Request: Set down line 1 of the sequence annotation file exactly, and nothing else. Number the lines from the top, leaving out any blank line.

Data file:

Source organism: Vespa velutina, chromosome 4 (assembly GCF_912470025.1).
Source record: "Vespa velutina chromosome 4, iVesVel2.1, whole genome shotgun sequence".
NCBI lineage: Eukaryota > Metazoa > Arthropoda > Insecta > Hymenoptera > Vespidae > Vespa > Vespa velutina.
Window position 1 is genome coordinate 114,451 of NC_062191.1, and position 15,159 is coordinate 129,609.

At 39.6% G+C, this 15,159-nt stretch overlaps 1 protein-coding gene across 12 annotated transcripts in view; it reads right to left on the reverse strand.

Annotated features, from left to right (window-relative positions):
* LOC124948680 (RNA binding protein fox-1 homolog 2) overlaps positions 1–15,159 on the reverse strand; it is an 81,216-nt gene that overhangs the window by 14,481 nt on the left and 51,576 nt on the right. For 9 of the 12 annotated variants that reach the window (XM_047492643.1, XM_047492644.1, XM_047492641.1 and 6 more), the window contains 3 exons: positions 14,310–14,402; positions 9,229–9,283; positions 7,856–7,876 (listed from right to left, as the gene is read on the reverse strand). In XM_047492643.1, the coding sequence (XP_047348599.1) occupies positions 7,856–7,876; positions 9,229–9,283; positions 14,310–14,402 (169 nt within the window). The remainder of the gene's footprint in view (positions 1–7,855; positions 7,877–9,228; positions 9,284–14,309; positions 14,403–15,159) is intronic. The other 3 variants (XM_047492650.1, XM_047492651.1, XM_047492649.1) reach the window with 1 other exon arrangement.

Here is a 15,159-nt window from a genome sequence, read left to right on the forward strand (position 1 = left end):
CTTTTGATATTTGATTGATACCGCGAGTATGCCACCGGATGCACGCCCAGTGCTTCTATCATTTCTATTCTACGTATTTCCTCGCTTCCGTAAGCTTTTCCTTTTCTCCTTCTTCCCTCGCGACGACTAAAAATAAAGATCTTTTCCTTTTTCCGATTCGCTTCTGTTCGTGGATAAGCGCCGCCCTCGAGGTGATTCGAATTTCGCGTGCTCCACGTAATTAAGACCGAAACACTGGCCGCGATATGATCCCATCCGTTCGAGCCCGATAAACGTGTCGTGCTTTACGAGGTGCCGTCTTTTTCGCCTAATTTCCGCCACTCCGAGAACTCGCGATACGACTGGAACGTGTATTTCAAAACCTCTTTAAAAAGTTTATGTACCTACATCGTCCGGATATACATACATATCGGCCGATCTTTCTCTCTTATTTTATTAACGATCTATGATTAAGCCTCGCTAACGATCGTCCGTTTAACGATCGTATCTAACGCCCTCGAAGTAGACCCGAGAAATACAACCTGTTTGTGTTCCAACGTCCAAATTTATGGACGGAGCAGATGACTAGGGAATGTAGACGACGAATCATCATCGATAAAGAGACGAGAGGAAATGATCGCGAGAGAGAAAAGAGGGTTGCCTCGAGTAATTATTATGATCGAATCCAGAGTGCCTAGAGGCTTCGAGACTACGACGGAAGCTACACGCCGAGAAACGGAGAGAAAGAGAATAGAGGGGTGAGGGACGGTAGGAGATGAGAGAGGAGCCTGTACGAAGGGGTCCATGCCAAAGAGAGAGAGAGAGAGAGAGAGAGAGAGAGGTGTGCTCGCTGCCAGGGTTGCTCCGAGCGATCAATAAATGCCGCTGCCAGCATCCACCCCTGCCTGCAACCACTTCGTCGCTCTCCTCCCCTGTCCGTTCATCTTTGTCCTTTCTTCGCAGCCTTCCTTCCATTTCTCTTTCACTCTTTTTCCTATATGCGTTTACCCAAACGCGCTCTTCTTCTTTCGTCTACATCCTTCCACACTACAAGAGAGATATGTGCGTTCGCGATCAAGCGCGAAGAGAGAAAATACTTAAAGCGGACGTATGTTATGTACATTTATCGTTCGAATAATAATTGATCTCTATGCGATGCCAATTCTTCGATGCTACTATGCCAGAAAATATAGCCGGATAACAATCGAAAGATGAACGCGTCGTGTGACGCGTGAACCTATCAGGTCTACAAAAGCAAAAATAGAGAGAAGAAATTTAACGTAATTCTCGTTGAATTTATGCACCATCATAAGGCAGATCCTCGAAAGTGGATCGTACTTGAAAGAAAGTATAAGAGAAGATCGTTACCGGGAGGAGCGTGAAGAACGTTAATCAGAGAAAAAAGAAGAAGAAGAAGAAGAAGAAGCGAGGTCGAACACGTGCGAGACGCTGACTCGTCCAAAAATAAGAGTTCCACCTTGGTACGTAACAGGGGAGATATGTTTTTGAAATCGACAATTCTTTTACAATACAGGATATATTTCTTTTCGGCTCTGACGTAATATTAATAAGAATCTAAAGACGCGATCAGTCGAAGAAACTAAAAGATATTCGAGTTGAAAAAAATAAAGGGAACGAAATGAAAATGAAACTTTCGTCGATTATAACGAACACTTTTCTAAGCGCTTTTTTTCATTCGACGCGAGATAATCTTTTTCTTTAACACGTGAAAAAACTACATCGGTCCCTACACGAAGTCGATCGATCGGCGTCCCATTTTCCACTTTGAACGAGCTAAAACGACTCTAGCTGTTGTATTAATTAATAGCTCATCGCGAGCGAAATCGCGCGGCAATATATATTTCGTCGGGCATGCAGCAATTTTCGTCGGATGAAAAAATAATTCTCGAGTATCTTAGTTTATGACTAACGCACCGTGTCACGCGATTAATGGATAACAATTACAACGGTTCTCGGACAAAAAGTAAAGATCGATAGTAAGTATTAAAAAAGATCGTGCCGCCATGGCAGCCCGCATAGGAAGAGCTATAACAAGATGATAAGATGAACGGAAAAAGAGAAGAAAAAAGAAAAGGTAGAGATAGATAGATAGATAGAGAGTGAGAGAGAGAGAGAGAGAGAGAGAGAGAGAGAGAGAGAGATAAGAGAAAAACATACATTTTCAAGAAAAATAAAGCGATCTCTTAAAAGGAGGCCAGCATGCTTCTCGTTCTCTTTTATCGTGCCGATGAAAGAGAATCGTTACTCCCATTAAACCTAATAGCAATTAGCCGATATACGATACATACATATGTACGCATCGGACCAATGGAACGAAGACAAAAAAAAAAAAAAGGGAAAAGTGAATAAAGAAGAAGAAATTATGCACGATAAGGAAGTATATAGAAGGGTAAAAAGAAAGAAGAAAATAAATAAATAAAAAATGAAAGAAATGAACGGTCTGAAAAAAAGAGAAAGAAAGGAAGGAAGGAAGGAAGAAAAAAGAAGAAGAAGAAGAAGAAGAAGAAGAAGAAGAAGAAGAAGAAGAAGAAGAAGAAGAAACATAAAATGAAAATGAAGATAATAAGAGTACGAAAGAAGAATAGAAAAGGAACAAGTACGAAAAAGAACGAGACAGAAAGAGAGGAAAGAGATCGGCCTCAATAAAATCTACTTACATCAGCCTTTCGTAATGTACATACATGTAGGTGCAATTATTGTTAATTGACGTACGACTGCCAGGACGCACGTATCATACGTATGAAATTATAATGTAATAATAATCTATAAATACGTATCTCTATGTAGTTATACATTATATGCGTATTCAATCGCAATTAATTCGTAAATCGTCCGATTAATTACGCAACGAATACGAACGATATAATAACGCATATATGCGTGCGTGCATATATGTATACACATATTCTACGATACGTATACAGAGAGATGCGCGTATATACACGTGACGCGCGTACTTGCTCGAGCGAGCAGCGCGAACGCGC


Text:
Source organism: Vespa velutina, chromosome 4 (assembly GCF_912470025.1).